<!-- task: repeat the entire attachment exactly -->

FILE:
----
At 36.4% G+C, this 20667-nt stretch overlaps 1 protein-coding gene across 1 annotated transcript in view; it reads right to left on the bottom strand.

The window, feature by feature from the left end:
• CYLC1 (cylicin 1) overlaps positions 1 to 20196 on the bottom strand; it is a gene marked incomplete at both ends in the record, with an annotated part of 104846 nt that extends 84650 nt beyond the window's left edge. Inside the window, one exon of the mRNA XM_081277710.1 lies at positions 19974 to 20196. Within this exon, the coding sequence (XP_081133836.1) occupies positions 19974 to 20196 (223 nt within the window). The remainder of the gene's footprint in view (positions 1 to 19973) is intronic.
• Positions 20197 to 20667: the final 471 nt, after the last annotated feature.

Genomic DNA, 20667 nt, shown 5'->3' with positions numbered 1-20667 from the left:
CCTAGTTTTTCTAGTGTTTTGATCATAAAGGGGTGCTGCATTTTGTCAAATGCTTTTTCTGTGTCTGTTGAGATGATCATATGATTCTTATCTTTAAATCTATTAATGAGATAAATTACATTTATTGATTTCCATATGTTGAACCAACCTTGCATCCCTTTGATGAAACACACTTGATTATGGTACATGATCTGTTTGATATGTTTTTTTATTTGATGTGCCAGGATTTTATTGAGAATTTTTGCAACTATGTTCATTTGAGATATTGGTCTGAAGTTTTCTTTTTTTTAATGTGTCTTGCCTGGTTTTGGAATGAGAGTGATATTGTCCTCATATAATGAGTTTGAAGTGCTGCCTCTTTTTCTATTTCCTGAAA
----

At 36.4% G+C, this 20667-nt stretch overlaps 1 protein-coding gene across 1 annotated transcript in view; it reads right to left on the bottom strand.

The window, feature by feature from the left end:
• CYLC1 (cylicin 1) overlaps positions 1 to 20196 on the bottom strand; it is a gene marked incomplete at both ends in the record, with an annotated part of 104846 nt that extends 84650 nt beyond the window's left edge. Inside the window, one exon of the mRNA XM_081277710.1 lies at positions 19974 to 20196. Within this exon, the coding sequence (XP_081133836.1) occupies positions 19974 to 20196 (223 nt within the window). The remainder of the gene's footprint in view (positions 1 to 19973) is intronic.
• Positions 20197 to 20667: the final 471 nt, after the last annotated feature.

Genomic DNA, 20667 nt, shown 5'->3' with positions numbered 1-20667 from the left:
CCTAGTTTTTCTAGTGTTTTGATCATAAAGGGGTGCTGCATTTTGTCAAATGCTTTTTCTGTGTCTGTTGAGATGATCATATGATTCTTATCTTTAAATCTATTAATGAGATAAATTACATTTATTGATTTCCATATGTTGAACCAACCTTGCATCCCTTTGATGAAACACACTTGATTATGGTACATGATCTGTTTGATATGTTTTTTTATTTGATGTGCCAGGATTTTATTGAGAATTTTTGCAACTATGTTCATTTGAGATATTGGTCTGAAGTTTTCTTTTTTTTAATGTGTCTTGCCTGGTTTTGGAATGAGAGTGATATTGTCCTCATATAATGAGTTTGAAGTGCTGCCTCTTTTTCTATTTCCTGAAA